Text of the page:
A life of courage, joy and independence.
These are Japanese Yellow Hornets (Kiirosuzumebachi). Though not as large as the famous Japanese Giant Hornet (see video below) the Yellow Hornet is more dangerous, as they are more easily excited to attack. Simply passing within three meters of a nest like the one in this video may invite a swarm attack. With perhaps more than a thousand hornets within the nest, a collective attack can easily prove lethal, even to those who are not allergic to hornet stings. Attacking hornets release chemical pheromones into the air to draw more hornets to the attack. This video shows the entrance to a large hive of Yellow Hornets who have made their nest within the crack of a enormous wild Cherry tree. The location of this tree is roughly 1200 meters in elevation along the east flank of a large coastal mountain in central Japan. I filmed this scene in September as the weather was cooling and the hornets were becoming especially aggressive. Giant hornet nests die out in the winter months and the individual hornets become more aggressive as their queen’s controlling pheromone supply is exhausted and available food supplies begin to run low. Hikers in Japan should be especially cautious of disturbing any suzumebachi nest from September through to the first deep frosts of winter. Though the weather was cooling, this particular day was warm and we can see several hornets using their wings to blow air over the entrance of the hive in order to cool the interior.
Welcome to the Real Japan Monsters channel. My name is Kurt Bell and I am delighted that you have taken some time to share a little of Japan with me. I’m available on Facebook and Google+ if you have questions or just want to chat and say hi. I can also be found at the JVLOG forum with other Japan-related content creators. All links are listed below. I look forward to meeting you on-line. Have a great day!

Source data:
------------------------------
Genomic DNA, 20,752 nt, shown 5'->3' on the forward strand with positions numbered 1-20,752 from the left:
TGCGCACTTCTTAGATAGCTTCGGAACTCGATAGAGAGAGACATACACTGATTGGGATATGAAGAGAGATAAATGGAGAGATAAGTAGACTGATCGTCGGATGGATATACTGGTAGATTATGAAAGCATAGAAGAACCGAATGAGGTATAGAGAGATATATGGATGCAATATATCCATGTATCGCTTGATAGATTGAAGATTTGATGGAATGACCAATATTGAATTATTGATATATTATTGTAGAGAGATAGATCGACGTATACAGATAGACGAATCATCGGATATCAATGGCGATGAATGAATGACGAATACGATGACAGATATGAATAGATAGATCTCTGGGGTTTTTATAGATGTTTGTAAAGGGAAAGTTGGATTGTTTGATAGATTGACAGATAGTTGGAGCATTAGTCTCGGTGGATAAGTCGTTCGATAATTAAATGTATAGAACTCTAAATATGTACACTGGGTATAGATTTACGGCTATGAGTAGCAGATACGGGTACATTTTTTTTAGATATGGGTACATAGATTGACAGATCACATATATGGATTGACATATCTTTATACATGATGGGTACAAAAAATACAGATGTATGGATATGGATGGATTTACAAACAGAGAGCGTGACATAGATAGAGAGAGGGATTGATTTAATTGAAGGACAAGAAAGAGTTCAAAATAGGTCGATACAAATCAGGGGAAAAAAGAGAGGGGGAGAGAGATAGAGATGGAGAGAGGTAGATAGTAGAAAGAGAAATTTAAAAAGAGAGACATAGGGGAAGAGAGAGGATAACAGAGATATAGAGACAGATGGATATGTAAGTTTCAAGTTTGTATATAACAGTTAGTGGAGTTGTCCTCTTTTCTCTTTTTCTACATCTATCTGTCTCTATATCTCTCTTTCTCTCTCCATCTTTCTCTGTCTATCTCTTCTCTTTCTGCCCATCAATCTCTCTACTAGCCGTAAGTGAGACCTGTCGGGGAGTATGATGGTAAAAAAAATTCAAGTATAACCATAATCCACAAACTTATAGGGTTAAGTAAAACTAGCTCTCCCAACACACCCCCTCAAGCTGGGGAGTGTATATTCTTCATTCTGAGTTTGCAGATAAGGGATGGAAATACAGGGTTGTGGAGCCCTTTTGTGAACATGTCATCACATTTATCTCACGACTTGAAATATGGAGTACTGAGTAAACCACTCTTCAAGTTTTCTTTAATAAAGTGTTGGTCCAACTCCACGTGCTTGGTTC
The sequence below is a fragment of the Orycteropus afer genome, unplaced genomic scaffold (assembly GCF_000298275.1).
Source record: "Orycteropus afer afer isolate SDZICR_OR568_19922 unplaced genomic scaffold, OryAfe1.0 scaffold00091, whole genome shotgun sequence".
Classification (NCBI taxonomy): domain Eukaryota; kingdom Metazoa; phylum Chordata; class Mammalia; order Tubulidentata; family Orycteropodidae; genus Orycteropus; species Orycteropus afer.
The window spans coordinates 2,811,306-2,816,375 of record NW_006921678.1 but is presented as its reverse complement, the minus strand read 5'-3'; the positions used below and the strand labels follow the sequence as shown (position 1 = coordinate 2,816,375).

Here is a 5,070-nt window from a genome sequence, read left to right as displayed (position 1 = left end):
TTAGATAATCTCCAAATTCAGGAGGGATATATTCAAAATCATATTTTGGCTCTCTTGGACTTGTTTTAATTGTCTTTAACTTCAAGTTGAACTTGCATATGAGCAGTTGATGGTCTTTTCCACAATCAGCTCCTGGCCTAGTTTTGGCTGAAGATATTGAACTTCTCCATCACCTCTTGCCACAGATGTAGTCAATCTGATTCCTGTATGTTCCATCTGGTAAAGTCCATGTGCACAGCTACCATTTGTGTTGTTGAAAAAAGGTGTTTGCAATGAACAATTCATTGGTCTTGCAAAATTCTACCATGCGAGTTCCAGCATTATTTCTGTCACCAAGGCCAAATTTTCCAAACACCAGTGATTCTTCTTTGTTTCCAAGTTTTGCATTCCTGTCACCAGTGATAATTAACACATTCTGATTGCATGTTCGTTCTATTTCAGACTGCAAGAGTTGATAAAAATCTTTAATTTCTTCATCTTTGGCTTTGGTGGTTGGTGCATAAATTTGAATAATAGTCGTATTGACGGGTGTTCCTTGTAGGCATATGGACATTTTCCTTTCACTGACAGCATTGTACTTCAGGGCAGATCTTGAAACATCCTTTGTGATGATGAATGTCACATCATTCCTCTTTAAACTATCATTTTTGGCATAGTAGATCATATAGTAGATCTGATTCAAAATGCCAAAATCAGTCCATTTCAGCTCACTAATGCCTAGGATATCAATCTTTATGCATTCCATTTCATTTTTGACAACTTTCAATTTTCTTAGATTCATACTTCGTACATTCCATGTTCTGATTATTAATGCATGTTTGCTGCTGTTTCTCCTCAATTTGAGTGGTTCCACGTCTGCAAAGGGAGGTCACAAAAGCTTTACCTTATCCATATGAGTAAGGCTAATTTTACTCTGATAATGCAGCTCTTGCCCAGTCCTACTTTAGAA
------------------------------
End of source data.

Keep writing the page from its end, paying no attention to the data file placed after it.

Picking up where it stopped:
The Path of Wildness is an answer and response to a prescribed way of life which may leave some individuals with a sense that their living is little more than a series of pre-determined, step-like episodes between birth and death. The stages of living between these events: childhood, adolescence, adulthood, parenthood and senior are themselves natural and in accord with the needs of the species and most individuals. Many find their satisfaction in living this course and to these individuals I have little or nothing to say. Others though long for something more; something innate, genetic and seemingly calling. Adventure and change can give a degree of satisfaction and relief yet even these may seem too tame. To those who feel drawn to something beyond the entertainment and stimulation of senses I offer a walk along The Path of Wildness. Don’t bother penciling the event in your schedule, preparing a pack with goodies and supplies or even inviting a friend along, for this experience is along the course of your first inclination and you must surely always go alone.
The Path of Wildness Resources
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